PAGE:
Over the last week, the 20 or so dissidents who held up the nomination of Kevin McCarthy as Speaker of the House were almost universally reviled by all of the Washington establishment. They managed to win the enmity of the White House, the Republican leadership, the New York Times, and all the swamp creatures who were collectively indignant that a handful of conservatives could push over their apple cart. Joe Biden called the rabble rousers “an embarrassment” to our democracy.
What’s the old saying: The enemy of my enemy is my friend.
As we noted when this whole scrum started: Washington is dangerously broken and precariously close to triggering a financial collapse. Three cheers for those who exposed the mischief and demanded reforms. A government that is spending more than $5 trillion a year on a completely dysfunctional government and then borrows $1.5 trillion to finance this pig trough is speeding ahead like a bullet train over a cliff to financial catastrophe.
In the end, the dissidents won some serious concessions from the establishment Republicans. We don’t like all of them, but most are improvements over the status quo. Here is what we like:
- A commitment by House Republicans to adopt an FY24 budget resolution that balances w/in 10 years, includes long-term reforms to the budget process and mandatory spending programs.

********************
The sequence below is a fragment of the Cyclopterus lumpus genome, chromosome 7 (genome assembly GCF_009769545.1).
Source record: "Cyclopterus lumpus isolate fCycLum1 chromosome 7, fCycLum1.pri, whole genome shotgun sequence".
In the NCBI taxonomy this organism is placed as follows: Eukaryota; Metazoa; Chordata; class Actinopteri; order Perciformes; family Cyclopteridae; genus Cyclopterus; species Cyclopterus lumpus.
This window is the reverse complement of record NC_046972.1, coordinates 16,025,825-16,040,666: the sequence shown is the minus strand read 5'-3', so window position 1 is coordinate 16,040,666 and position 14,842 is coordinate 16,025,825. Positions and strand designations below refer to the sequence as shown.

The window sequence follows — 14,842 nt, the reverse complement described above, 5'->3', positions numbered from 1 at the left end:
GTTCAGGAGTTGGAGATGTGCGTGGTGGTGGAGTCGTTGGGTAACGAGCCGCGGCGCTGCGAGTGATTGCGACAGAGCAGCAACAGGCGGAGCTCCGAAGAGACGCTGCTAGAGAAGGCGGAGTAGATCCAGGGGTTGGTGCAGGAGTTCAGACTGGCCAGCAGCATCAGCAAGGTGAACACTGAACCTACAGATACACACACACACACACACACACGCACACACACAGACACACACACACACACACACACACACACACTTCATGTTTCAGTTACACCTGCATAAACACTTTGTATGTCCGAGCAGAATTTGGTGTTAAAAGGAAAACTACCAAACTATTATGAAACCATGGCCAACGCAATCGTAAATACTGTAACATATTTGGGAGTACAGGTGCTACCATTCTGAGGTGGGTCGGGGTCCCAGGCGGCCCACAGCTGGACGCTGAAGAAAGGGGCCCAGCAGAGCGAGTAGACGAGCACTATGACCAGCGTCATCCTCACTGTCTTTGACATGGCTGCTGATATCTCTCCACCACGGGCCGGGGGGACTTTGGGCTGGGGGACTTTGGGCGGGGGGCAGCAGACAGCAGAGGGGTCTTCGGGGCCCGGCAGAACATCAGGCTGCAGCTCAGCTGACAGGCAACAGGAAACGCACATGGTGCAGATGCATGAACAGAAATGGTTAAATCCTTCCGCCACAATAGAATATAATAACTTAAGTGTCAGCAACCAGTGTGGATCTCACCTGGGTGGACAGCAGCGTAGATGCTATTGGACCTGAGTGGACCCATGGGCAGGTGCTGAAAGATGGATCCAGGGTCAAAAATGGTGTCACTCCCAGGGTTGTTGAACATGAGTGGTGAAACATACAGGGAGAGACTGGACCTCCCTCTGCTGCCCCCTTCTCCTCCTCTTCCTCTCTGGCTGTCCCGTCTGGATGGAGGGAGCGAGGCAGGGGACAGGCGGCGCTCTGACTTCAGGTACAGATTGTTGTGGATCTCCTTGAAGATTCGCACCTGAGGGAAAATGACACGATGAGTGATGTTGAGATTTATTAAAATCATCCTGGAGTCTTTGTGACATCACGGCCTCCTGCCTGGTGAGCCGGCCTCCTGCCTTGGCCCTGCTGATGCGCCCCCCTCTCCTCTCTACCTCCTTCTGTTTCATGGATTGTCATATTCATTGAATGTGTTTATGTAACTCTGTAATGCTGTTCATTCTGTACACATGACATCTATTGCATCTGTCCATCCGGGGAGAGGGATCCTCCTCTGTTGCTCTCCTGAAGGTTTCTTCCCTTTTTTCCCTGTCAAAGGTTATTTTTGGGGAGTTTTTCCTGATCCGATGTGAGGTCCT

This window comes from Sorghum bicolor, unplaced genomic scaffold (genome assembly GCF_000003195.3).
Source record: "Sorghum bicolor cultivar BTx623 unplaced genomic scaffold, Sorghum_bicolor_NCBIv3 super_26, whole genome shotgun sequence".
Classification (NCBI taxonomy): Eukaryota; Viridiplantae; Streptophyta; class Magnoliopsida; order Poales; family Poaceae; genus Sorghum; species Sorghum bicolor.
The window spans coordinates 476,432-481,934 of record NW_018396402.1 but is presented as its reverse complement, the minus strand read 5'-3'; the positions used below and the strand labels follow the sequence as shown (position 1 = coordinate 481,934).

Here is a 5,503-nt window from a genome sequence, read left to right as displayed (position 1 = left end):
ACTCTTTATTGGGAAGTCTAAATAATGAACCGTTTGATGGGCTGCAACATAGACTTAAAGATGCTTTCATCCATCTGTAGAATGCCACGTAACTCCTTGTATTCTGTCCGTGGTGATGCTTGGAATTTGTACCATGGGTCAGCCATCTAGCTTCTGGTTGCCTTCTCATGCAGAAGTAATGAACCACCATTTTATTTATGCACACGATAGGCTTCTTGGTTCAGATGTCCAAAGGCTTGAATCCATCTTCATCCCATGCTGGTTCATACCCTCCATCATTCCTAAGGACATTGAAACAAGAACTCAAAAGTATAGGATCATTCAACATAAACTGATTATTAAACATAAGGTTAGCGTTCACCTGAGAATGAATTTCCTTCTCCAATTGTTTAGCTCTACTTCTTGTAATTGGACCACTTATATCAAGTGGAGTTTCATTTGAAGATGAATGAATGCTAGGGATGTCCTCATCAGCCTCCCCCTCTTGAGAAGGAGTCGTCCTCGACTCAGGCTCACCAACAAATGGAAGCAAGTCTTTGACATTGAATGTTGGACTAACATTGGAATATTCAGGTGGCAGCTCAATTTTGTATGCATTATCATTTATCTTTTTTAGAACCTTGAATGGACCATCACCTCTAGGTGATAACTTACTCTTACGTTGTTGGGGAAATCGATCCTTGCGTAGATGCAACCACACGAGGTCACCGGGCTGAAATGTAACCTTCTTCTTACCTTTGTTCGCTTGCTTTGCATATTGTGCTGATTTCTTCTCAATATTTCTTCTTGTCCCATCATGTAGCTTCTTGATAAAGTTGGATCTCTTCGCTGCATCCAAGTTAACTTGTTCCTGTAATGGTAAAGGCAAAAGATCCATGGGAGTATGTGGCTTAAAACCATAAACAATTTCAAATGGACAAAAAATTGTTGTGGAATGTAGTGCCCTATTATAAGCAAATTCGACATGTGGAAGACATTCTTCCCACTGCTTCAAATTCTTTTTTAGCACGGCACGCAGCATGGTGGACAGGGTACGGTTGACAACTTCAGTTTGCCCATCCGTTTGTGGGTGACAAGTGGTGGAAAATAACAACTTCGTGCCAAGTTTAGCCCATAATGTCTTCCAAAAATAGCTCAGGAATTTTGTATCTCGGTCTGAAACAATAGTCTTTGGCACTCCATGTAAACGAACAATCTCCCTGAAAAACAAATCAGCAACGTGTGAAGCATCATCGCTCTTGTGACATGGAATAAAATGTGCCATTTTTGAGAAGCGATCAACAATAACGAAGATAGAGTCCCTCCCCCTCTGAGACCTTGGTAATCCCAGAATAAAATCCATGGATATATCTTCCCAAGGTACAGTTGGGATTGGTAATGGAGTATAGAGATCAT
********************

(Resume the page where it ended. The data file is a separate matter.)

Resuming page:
- A cap on FY24 discretionary spending at enacted FY22 levels or lower. This could save $85 billion from social programs and the bloated Pentagon budget
- A House floor vote on six-year term limits for Congress. eighty percent of GOP voters support this – as do we.
- A rejection of any budget negotiations with the Senate unless and until they pass appropriations bills of their own—and will reject any Senate-passed appropriations bills that do not comply with the House-passed budget resolution and reduce
- No debt limit increase absent a discretionary budgetary agreement in line with the House-passed budget resolution or other commensurate fiscal reforms to reduce and cap the growth of spending.
These are symbolic but also significant victories for financial common sense. And if it takes a little chaos to get these kinds of reforms – we need a lot more of it.